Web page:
Freeze-dried specimens of animals and plants

  Animal specimens can be frozen for later use. Taxidermy is skinned and tanned for later use. Many data measurements are made on the animal body. Using sawdust or shavings, hemp, etc., and galvanized iron wire to create a prosthesis based on the specimen's skull and leg bones is a traditional method that is still used today.

Freeze-dried specimens of animals and plants

  Another method is to reproduce the animal carcass in plaster, finally stroke a mold, and then make a polyurethane mold from polyester resin and fiberglass cloth, from the final pour. Molds can also be carved from clay. There are many foreign companies that produce molds of various specifications, glass eyeballs, and artificial teeth, jaws, tongues, or beaks of birds, and artificial legs can be used to make specimens.

  An increasingly popular trend is to freeze-dry animals such as reptiles, birds and small mammals such as cats, mice and certain types of dogs. Freeze-drying is expensive and time-consuming, equipment is expensive and requires a lot of maintenance, and large specimens may require 6 months of freeze-drying. While it is the technique of choice for pet taxidermy, freeze-dried animals can be vulnerable to carpet bugs later if not cared for.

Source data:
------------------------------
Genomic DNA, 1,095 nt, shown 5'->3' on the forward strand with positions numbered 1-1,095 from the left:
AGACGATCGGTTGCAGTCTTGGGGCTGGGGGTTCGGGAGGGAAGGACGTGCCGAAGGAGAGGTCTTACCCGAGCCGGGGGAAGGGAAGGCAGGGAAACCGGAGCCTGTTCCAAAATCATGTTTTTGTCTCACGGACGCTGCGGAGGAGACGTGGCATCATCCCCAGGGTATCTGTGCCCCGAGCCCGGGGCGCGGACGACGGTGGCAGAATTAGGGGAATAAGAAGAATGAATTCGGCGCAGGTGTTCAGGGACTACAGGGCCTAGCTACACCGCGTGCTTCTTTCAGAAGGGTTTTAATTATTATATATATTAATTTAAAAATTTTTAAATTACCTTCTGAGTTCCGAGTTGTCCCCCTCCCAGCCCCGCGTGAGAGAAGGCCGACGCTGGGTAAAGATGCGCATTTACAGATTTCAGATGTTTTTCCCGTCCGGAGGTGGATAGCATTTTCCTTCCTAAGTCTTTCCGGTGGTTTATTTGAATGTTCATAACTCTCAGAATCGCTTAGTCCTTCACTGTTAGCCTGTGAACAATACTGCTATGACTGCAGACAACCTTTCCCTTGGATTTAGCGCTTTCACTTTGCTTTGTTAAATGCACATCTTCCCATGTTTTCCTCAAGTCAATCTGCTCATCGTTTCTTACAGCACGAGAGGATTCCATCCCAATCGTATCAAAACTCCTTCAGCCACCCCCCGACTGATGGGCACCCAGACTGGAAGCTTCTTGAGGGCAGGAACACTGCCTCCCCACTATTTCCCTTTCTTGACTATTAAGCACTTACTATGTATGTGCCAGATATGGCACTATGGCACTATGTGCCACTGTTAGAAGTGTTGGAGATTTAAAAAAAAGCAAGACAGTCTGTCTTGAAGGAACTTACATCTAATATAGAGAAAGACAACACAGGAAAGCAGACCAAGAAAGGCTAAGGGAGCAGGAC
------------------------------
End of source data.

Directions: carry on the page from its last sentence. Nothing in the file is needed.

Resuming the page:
The characteristics of freeze-dried specimens of animals and plants: when the specimens are freeze-dried, animal feathers, fur, scales, etc. will hinder the escape of water vapor, and the fibrous tissues of animals and plants are usually not perpendicular to their outer surfaces, so their heat transfer performance The conditions for the escape of water vapor and water vapor are poor, so the drying rate is very low and less heat is required. Measures must be taken during freeze-drying to prevent excessive heat from melting the ice crystals. Secondly, the freeze-drying of specimens is all freeze-dried as a whole, and the thickness of each part of the specimen is different. In addition, the drying rate is low, so the drying cycle is long.

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